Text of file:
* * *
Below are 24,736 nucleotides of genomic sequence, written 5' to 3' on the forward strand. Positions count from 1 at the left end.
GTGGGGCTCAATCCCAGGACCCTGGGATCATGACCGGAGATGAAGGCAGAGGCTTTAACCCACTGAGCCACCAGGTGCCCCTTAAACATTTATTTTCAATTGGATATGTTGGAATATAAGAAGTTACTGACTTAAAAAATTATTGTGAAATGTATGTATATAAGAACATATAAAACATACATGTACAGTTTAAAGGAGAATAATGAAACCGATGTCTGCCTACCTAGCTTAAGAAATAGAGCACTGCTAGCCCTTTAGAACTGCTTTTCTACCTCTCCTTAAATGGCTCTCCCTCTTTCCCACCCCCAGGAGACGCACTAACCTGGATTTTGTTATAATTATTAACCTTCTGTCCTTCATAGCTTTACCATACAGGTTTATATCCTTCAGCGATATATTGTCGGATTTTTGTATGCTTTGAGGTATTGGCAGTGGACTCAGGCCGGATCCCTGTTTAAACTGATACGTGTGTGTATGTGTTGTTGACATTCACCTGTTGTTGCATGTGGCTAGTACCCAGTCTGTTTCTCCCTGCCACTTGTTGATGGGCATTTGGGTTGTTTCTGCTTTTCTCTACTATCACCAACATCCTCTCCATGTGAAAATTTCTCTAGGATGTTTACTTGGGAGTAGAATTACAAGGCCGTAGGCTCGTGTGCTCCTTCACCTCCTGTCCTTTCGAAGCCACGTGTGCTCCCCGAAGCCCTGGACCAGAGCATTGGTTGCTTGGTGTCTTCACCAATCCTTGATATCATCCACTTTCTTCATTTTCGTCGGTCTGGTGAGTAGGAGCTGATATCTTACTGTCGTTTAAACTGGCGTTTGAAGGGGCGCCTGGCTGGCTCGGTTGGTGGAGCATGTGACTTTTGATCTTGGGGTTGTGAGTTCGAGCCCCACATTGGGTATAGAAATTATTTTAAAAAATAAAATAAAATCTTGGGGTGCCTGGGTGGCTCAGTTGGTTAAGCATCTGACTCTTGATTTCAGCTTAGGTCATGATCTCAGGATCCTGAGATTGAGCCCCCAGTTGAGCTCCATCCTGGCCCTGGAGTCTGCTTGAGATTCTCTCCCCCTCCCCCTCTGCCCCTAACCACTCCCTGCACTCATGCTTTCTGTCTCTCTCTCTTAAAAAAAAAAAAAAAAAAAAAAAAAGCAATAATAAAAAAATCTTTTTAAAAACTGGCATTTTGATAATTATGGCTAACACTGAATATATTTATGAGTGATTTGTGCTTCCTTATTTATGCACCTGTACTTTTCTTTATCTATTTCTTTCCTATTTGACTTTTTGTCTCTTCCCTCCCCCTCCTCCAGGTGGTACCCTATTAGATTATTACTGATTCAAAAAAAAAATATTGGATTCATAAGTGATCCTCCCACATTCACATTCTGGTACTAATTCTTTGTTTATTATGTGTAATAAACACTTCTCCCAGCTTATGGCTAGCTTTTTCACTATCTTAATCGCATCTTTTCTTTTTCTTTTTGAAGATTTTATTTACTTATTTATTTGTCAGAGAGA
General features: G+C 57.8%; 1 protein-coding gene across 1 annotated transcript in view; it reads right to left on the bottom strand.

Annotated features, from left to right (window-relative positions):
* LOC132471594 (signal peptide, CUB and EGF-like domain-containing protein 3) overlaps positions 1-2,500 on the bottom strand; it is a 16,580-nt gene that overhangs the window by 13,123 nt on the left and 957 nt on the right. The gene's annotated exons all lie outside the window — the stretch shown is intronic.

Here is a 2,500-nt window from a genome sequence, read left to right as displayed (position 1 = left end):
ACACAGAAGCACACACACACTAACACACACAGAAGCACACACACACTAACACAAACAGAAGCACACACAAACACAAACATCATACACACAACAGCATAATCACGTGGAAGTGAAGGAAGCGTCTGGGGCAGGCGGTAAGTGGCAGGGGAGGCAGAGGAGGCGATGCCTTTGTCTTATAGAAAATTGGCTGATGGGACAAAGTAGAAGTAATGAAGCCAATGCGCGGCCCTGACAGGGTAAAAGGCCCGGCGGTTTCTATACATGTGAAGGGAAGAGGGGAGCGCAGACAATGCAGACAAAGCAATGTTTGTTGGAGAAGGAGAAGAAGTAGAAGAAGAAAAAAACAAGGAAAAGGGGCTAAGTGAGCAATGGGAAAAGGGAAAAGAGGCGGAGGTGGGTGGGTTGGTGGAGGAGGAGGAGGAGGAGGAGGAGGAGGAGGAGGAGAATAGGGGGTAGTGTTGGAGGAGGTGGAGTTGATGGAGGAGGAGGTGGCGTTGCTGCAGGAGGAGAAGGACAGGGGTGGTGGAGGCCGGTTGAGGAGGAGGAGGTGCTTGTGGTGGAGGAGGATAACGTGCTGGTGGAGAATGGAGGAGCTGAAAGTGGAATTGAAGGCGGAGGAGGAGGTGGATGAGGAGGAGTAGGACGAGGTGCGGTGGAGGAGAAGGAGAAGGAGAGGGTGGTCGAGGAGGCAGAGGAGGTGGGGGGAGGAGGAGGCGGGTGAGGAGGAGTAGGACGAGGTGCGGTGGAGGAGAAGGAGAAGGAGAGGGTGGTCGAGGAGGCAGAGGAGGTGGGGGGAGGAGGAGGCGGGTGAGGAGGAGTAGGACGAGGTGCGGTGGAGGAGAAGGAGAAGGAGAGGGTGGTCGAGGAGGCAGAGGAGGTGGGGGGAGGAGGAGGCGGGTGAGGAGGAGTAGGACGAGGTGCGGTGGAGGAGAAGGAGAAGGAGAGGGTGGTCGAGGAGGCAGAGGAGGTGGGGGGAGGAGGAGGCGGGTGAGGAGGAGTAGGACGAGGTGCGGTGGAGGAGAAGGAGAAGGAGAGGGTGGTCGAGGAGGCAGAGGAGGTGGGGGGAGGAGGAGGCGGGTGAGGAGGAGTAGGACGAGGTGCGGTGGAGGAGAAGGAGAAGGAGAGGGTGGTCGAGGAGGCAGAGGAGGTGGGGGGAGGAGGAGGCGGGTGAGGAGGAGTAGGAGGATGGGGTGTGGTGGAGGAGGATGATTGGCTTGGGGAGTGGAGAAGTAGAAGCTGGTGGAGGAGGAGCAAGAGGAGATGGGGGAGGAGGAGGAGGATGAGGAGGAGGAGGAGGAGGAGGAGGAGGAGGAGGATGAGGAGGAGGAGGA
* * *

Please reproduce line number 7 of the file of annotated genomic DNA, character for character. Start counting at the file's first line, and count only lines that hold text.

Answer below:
ACACAGAAGCACACACACACTAACACACACAGAAGCACACACACACTAACACAAACAGAAGCACACACAAACACAAACATCATACACACAACAGCATAATCACGTGGAAGTGAAGGAAGCGTCTGGGGCAGGCGGTAAGTGGCAGGGGAGGCAGAGGAGGCGATGCCTTTGTCTTATAGAAAATTGGCTGATGGGACAAAGTAGAAGTAATGAAGCCAATGCGCGGCCCTGACAGGGTAAAAGGCCCGGCGGTTTCTATACATGTGAAGGGAAGAGGGGAGCGCAGACAATGCAGACAAAGCAATGTTTGTTGGAGAAGGAGAAGAAGTAGAAGAAGAAAAAAACAAGGAAAAGGGGCTAAGTGAGCAATGGGAAAAGGGAAAAGAGGCGGAGGTGGGTGGGTTGGTGGAGGAGGAGGAGGAGGAGGAGGAGGAGGAGGAGGAGAATAGGGGGTAGTGTTGGAGGAGGTGGAGTTGATGGAGGAGGAGGTGGCGTTGCTGCAGGAGGAGAAGGACAGGGGTGGTGGAGGCCGGTTGAGGAGGAGGAGGTGCTTGTGGTGGAGGAGGATAACGTGCTGGTGGAGAATGGAGGAGCTGAAAGTGGAATTGAAGGCGGAGGAGGAGGTGGATGAGGAGGAGTAGGACGAGGTGCGGTGGAGGAGAAGGAGAAGGAGAGGGTGGTCGAGGAGGCAGAGGAGGTGGGGGGAGGAGGAGGCGGGTGAGGAGGAGTAGGACGAGGTGCGGTGGAGGAGAAGGAGAAGGAGAGGGTGGTCGAGGAGGCAGAGGAGGTGGGGGGAGGAGGAGGCGGGTGAGGAGGAGTAGGACGAGGTGCGGTGGAGGAGAAGGAGAAGGAGAGGGTGGTCGAGGAGGCAGAGGAGGTGGGGGGAGGAGGAGGCGGGTGAGGAGGAGTAGGACGAGGTGCGGTGGAGGAGAAGGAGAAGGAGAGGGTGGTCGAGGAGGCAGAGGAGGTGGGGGGAGGAGGAGGCGGGTGAGGAGGAGTAGGACGAGGTGCGGTGGAGGAGAAGGAGAAGGAGAGGGTGGTCGAGGAGGCAGAGGAGGTGGGGGGAGGAGGAGGCGGGTGAGGAGGAGTAGGACGAGGTGCGGTGGAGGAGAAGGAGAAGGAGAGGGTGGTCGAGGAGGCAGAGGAGGTGGGGGGAGGAGGAGGCGGGTGAGGAGGAGTAGGAGGATGGGGTGTGGTGGAGGAGGATGATTGGCTTGGGGAGTGGAGAAGTAGAAGCTGGTGGAGGAGGAGCAAGAGGAGATGGGGGAGGAGGAGGAGGATGAGGAGGAGGAGGAGGAGGAGGAGGAGGAGGAGGATGAGGAGGAGGAGGA